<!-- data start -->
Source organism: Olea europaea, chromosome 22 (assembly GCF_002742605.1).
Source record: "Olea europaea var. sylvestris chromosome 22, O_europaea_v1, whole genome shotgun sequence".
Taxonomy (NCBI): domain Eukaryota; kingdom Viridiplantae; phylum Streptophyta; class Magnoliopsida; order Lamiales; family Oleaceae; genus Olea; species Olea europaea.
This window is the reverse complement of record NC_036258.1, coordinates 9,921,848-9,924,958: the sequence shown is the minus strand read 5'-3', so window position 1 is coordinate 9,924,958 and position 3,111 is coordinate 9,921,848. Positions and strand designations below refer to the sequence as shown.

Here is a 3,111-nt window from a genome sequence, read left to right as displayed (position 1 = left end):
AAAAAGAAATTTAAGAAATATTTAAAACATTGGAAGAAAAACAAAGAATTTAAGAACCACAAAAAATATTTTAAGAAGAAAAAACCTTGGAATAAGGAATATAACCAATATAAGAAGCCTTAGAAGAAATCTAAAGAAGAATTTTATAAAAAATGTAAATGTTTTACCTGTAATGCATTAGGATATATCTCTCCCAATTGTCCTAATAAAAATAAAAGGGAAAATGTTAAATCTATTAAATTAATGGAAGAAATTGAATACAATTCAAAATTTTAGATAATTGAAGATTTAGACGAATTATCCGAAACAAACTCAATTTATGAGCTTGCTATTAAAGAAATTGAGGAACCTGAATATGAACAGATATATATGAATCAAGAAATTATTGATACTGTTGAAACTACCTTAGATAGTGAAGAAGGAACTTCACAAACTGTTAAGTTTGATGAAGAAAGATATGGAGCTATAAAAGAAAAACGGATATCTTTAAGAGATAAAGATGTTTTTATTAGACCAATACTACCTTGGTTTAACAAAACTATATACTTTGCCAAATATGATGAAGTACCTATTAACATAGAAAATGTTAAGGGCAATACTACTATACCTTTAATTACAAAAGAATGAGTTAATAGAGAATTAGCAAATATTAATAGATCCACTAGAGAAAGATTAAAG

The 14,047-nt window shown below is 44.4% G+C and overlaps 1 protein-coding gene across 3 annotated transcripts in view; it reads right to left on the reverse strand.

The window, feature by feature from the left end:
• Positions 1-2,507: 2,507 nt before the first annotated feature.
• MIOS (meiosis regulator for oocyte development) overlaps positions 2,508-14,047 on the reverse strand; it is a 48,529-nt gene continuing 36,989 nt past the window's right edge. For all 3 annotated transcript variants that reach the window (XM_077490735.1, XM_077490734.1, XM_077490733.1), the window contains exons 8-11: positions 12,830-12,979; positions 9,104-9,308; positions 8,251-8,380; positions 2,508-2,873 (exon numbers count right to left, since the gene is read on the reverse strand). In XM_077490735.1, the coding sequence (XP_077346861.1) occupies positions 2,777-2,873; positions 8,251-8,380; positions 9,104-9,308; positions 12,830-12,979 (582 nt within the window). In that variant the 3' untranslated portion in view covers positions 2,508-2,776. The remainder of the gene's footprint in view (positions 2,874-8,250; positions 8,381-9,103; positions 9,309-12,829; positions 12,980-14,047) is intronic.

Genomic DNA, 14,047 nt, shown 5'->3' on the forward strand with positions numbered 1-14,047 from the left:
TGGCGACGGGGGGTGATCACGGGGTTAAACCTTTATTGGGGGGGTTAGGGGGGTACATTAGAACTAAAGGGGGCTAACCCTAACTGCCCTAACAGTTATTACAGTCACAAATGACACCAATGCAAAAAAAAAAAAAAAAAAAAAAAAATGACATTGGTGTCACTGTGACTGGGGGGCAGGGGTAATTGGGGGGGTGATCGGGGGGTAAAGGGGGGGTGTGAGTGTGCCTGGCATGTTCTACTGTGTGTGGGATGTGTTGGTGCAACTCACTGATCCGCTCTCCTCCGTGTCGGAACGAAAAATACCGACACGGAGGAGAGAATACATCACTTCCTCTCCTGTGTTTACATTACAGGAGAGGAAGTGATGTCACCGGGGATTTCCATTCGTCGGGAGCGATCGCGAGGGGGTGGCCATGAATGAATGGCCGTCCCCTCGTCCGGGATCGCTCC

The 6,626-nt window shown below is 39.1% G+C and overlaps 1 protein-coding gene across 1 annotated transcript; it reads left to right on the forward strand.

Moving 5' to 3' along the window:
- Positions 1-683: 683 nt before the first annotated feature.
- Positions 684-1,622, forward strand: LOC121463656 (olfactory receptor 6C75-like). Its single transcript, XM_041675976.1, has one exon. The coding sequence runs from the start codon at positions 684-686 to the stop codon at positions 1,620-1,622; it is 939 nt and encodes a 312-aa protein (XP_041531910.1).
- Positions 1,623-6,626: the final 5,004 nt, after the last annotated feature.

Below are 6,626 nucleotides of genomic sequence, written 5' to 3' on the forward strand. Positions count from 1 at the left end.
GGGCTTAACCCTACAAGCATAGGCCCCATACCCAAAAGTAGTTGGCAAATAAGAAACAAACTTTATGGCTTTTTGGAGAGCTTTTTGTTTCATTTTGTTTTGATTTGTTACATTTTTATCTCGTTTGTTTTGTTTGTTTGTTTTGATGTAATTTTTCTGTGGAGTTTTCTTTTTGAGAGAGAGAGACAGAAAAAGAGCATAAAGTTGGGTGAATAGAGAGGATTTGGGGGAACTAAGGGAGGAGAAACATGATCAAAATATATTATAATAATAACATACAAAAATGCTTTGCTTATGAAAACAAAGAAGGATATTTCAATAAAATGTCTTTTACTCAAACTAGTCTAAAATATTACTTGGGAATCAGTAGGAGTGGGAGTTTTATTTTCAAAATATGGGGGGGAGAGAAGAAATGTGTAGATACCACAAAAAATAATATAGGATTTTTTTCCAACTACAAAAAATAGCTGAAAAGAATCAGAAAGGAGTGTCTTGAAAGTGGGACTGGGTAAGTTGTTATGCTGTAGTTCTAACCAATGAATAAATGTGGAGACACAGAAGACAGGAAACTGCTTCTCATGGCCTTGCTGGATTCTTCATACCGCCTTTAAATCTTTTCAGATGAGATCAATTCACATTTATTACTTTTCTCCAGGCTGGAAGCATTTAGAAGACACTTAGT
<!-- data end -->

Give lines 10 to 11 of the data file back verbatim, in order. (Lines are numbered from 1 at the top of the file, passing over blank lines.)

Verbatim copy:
• MIOS (meiosis regulator for oocyte development) overlaps positions 2,508-14,047 on the reverse strand; it is a 48,529-nt gene continuing 36,989 nt past the window's right edge. For all 3 annotated transcript variants that reach the window (XM_077490735.1, XM_077490734.1, XM_077490733.1), the window contains exons 8-11: positions 12,830-12,979; positions 9,104-9,308; positions 8,251-8,380; positions 2,508-2,873 (exon numbers count right to left, since the gene is read on the reverse strand). In XM_077490735.1, the coding sequence (XP_077346861.1) occupies positions 2,777-2,873; positions 8,251-8,380; positions 9,104-9,308; positions 12,830-12,979 (582 nt within the window). In that variant the 3' untranslated portion in view covers positions 2,508-2,776. The remainder of the gene's footprint in view (positions 2,874-8,250; positions 8,381-9,103; positions 9,309-12,829; positions 12,980-14,047) is intronic.

Genomic DNA, 14,047 nt, shown 5'->3' on the forward strand with positions numbered 1-14,047 from the left: